Saturday, February 21, 2015

Percy Jackson and the Olympians: The Lightning Thief

Percy Jackson and the Olympians: The Lightning Thief – Rick Riordan

Percy Jackson doesn’t quite fit in at school. ADHD, dyslexia, and a record of being kicked out have him certain that his future holds more of the same. All of that changes in the summer after 6th grade. After losing his mother during encounter with a Minotaur, Percy finds himself at Camp Half-Blood, the residential camp for children with one mortal parent and one Olympian parent. Shortly after arriving, Poseidon claims Percy as his son and sends him on a quest. Storms, and the possibility of war, have been brewing over the past several months because Zeus’ master lightning bolt had been stolen, and time is running out. In a matter of days, Percy sets out on a cross-country adventure to find and return the master bolt with help from his friends Grover, a satyr, and Annabeth, daughter of Athena and rival of Poseidon. Together, they defeat monsters and assist gods while traveling from New York to Los Angeles to uncover the mystery of the missing bolt. With no time to spare, Percy returns the master bolt to Olympus, but uncovers a much more sinister and powerful conspiracy to upset the temporary calm.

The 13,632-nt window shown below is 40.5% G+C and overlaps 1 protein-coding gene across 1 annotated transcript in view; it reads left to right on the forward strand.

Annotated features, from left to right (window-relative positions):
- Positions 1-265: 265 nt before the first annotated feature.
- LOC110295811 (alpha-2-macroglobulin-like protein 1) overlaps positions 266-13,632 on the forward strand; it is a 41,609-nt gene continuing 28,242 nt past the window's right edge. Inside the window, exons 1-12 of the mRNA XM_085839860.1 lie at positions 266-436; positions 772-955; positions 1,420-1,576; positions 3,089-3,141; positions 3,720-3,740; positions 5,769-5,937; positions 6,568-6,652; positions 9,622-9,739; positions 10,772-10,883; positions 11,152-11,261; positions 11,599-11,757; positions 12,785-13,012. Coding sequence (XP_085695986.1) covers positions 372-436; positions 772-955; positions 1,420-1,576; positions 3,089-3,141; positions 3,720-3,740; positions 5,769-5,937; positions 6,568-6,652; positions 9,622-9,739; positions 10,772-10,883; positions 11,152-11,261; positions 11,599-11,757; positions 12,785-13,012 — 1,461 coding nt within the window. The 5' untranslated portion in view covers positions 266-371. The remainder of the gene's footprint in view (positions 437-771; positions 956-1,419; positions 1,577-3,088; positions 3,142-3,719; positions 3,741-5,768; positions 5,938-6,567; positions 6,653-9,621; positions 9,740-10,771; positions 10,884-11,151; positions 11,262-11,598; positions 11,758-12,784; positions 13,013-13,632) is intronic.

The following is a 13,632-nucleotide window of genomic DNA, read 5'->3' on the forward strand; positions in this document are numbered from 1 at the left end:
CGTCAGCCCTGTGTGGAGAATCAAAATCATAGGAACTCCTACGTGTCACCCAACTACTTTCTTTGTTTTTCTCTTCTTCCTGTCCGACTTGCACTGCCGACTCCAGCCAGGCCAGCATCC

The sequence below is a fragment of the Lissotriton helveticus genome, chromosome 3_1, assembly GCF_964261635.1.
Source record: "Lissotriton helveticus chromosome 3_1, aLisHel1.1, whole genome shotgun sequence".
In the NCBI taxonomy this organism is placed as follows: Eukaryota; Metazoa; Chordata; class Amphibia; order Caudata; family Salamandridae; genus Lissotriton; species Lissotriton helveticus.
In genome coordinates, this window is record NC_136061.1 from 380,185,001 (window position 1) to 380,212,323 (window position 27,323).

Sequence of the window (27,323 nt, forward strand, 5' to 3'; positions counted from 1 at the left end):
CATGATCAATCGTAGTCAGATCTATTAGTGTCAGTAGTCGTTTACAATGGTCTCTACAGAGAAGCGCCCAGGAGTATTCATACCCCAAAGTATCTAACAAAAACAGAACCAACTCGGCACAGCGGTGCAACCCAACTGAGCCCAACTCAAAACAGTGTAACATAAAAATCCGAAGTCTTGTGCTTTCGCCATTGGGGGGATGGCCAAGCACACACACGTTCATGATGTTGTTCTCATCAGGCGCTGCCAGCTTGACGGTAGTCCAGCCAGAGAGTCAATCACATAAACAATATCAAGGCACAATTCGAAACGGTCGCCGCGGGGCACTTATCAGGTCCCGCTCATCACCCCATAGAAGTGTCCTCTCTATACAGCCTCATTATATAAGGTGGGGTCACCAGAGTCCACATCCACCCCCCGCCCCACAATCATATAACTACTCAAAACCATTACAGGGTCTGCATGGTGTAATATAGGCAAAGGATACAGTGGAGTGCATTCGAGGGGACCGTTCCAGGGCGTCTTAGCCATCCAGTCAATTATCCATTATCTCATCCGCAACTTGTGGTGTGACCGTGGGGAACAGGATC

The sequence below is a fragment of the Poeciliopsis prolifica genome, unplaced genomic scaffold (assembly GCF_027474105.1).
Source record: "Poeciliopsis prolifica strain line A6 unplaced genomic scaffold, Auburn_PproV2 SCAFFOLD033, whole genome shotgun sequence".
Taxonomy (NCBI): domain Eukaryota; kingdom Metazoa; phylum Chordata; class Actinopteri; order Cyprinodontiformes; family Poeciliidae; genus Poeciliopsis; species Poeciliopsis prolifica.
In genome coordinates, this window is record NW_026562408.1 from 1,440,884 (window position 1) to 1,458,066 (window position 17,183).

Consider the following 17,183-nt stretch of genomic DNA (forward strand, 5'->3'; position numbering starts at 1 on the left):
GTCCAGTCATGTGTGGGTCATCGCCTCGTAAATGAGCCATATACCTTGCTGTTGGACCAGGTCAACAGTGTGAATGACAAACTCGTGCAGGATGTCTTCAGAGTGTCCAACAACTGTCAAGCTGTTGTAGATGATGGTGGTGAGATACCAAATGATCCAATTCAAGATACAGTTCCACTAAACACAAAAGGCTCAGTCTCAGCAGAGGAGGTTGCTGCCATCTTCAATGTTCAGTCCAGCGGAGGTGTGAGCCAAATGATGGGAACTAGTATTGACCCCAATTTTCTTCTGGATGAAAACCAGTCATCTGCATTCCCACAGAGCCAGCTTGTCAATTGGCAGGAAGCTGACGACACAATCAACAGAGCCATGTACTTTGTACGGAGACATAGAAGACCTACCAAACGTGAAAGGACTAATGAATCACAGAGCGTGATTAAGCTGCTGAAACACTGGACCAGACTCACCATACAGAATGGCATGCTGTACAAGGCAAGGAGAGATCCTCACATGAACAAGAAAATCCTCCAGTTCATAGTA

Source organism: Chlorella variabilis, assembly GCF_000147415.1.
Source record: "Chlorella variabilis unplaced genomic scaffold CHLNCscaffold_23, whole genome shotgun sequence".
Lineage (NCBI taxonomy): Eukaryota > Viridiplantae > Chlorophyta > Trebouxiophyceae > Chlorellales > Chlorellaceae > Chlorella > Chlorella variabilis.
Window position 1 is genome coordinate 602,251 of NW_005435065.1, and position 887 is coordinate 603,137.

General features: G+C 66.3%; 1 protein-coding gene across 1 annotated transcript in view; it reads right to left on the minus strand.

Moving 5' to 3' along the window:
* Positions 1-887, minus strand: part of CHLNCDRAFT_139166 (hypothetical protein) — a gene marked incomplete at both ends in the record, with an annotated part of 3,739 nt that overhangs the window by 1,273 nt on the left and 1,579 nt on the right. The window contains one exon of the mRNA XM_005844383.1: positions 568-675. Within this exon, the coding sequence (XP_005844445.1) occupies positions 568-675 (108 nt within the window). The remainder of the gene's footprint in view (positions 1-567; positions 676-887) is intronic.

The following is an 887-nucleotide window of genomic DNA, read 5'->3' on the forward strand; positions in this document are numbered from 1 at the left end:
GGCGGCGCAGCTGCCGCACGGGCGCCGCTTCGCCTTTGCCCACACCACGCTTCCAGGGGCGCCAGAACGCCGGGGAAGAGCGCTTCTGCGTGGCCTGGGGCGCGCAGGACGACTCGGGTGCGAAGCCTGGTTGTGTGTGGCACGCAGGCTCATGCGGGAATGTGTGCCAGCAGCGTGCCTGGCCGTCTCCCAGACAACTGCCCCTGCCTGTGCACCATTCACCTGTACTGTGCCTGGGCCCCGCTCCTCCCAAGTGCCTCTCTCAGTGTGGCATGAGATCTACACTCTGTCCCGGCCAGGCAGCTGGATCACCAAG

“Percy Jackson and the Olympians: The Lightning Thief” is the first in a young-adult fantasy series by Rick Riordan chronicling the adventures of half-blood children. Perhaps the strongest aspect of Riordan’s writing is how he aptly matches his characters with his target audience. Riordan creates in Percy a flawed and relatable hero, bringing together the contradictions in human behavior, ability, and relationships with others. Percy does not excel in school, but that doesn’t mean he can’t learn. He struggles to come to terms with his relationship with his father, but still seeks to make peace with the arrangement. Riordan also pays tribute to the desire to bring fictional world to life. Early in the first chapter, Riordan acknowledges Percy’s belief that he had been normal, ostensibly suggesting that other young adult readers might one day find themselves at Camp Half-Blood as well. Contained within the boundaries of the camp and the time frame of the summer, the alternate reality of Camp Half-Blood invites adventure, danger, and excitement. Everything about the story seems to be perfectly feasible, and a perfect escape.